Limits...
Automated classification of tailed bacteriophages according to their neck organization.

Lopes A, Tavares P, Petit MA, Guérois R, Zinn-Justin S - BMC Genomics (2014)

Bottom Line: Types and Clusters delineate consistent subgroups of Caudovirales, which correlate with several virion properties.Our method and webserver have the capacity to automatically classify most tailed phages, detect their structural module, assign a function to a set of their head, neck and tail genes, provide their morphologic subtype and localize these phages within a "head-neck-tail" based classification.It should enable analysis of large sets of phage genomes.

View Article: PubMed Central - PubMed

Affiliation: CEA, iBiTecS, Gif-sur-Yvette, F-91191 Paris, France. raphael.guerois@cea.fr.

ABSTRACT

Background: The genetic diversity observed among bacteriophages remains a major obstacle for the identification of homologs and the comparison of their functional modules. In the structural module, although several classes of homologous proteins contributing to the head and tail structure can be detected, proteins of the head-to-tail connection (or neck) are generally more divergent. Yet, molecular analyses of a few tailed phages belonging to different morphological classes suggested that only a limited number of structural solutions are used in order to produce a functional virion. To challenge this hypothesis and analyze proteins diversity at the virion neck, we developed a specific computational strategy to cope with sequence divergence in phage proteins. We searched for homologs of a set of proteins encoded in the structural module using a phage learning database.

Results: We show that using a combination of iterative profile-profile comparison and gene context analyses, we can identify a set of head, neck and tail proteins in most tailed bacteriophages of our database. Classification of phages based on neck protein sequences delineates 4 Types corresponding to known morphological subfamilies. Further analysis of the most abundant Type 1 yields 10 Clusters characterized by consistent sets of head, neck and tail proteins. We developed Virfam, a webserver that automatically identifies proteins of the phage head-neck-tail module and assign phages to the most closely related cluster of phages. This server was tested against 624 new phages from the NCBI database. 93% of the tailed and unclassified phages could be assigned to our head-neck-tail based categories, thus highlighting the large representativeness of the identified virion architectures. Types and Clusters delineate consistent subgroups of Caudovirales, which correlate with several virion properties.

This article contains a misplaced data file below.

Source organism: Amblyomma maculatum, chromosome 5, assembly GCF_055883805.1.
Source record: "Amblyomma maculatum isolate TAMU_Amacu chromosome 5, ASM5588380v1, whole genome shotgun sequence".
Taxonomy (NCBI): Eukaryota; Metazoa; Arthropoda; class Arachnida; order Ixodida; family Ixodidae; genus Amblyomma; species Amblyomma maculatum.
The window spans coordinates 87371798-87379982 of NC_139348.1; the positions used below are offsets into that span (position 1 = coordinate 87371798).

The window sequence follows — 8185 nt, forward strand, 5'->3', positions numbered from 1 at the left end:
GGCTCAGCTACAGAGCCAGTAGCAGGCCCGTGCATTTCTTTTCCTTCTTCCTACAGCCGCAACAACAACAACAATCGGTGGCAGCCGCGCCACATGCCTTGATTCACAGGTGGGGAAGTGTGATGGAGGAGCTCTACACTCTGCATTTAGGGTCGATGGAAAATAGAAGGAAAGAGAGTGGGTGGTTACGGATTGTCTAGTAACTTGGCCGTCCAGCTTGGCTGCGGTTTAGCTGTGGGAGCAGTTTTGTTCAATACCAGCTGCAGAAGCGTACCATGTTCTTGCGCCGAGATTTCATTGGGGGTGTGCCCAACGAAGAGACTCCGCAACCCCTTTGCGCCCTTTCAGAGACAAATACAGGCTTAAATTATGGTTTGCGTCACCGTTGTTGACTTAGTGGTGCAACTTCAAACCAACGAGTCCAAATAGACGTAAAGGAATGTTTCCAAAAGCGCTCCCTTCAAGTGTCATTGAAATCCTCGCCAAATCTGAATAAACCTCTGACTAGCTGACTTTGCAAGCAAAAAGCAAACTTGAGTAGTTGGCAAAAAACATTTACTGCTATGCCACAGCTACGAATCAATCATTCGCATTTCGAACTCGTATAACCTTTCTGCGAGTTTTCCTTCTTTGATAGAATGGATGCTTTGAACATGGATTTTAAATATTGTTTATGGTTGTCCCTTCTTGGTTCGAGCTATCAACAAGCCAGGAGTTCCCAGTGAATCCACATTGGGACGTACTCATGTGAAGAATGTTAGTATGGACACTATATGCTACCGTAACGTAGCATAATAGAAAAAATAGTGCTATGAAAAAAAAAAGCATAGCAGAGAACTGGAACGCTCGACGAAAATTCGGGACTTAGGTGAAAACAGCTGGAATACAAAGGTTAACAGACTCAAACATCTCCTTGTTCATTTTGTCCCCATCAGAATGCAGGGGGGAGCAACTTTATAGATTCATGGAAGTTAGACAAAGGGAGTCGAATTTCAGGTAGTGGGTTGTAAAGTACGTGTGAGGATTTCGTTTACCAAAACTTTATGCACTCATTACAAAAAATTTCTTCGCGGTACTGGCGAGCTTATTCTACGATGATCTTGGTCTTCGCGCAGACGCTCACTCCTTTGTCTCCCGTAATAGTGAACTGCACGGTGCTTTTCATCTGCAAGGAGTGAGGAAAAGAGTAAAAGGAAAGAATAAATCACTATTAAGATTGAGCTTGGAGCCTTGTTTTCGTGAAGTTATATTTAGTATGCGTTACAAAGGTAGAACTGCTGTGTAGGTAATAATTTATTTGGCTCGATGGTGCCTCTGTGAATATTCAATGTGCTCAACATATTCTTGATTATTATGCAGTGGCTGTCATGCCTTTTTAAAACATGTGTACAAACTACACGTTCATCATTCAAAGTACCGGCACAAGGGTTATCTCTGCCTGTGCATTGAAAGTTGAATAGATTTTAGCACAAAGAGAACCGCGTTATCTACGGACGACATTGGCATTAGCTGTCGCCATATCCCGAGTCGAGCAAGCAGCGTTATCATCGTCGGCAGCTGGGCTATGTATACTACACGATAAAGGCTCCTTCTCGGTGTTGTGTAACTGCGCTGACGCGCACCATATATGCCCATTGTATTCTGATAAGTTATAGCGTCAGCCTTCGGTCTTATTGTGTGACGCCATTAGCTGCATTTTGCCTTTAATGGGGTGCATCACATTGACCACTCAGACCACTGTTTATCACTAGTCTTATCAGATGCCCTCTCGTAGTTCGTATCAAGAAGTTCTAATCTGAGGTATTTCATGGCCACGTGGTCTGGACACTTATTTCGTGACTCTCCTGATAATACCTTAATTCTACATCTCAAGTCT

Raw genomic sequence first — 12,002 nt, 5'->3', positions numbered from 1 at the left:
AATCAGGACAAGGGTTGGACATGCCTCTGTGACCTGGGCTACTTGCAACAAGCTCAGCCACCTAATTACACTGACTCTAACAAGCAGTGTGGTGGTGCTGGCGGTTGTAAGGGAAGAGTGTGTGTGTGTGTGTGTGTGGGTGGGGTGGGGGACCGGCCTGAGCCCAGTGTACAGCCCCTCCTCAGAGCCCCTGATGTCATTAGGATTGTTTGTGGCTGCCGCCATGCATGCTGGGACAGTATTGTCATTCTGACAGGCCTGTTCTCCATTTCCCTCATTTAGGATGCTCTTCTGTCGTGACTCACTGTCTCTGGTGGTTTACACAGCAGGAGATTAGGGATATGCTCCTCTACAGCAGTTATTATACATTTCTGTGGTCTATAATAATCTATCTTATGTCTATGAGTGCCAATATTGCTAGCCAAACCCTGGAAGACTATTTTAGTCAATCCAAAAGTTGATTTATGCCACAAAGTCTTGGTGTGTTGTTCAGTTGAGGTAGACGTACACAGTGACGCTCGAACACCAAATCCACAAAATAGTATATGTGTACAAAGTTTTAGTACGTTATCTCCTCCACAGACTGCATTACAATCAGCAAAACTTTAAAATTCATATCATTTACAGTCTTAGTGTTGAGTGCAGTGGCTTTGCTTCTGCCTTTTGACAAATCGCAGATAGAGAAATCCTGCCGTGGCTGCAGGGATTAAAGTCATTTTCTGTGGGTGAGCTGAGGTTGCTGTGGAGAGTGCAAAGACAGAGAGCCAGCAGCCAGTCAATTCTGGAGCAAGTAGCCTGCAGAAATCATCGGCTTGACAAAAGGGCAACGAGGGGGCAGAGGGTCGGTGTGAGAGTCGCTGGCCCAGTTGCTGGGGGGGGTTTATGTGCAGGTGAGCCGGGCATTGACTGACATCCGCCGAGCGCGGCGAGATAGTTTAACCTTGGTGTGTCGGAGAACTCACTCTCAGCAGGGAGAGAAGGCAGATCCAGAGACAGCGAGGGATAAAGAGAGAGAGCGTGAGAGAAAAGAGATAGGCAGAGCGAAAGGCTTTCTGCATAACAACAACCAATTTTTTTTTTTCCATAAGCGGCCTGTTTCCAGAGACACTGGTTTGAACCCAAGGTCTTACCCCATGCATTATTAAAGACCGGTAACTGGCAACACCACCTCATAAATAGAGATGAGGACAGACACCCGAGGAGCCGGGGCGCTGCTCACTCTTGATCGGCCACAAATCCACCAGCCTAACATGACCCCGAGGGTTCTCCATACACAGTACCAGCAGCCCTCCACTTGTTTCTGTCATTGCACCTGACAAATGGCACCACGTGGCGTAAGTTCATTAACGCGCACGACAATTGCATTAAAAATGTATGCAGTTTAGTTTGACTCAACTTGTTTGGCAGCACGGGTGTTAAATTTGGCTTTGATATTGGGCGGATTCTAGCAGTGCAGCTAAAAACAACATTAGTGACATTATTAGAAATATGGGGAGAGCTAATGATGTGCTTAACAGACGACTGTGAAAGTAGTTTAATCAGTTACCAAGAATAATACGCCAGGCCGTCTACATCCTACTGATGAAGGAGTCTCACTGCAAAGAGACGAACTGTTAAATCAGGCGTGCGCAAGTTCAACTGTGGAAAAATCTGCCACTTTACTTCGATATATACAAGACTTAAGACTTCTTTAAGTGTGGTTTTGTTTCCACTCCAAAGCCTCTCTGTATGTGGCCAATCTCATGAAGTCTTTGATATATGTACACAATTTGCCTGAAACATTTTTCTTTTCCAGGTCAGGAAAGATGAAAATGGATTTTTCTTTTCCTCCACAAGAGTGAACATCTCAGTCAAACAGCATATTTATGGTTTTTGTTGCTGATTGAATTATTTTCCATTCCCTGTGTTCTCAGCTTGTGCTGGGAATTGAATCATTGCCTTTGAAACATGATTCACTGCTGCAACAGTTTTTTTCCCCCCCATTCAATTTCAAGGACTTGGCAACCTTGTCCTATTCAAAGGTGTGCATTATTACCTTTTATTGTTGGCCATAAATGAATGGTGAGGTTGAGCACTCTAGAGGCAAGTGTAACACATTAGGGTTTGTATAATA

Conclusions: Our method and webserver have the capacity to automatically classify most tailed phages, detect their structural module, assign a function to a set of their head, neck and tail genes, provide their morphologic subtype and localize these phages within a "head-neck-tail" based classification. It should enable analysis of large sets of phage genomes. In particular, it should contribute to the classification of the abundant unknown viruses found on assembled contigs of metagenomic samples.

Show MeSH

Related in: MedlinePlus

Classification of the Type 1 bacteriophages. (A) Tree representation of Type 1 phage similarities, built from a hierarchical agglomerative clustering procedure applied to a matrix of similarity scores between pairs of phages (combining HHsearch probabilities and percentage of identity) and represented using the ETE2 library[50]. The different branches of the tree were sorted into 10 Clusters, highlighted by different background colors. Phage names labelled by black circles filled in grey indicate the Myoviridae phages. Bacterial hosts of the phages are indicated in the bottom for each Cluster with the same color code as in the classification tree, in order to highlight the consistency between the Cluster and host phyla. (B) Gene organisation of a representative phage of each Cluster. A more complete view of gene organisation sorted by Clusters is presented on the Virfam webserver, in order to highlight the consistency between the Cluster and neck gene order distributions.
© Copyright Policy - open-access
Related In: Results  -  Collection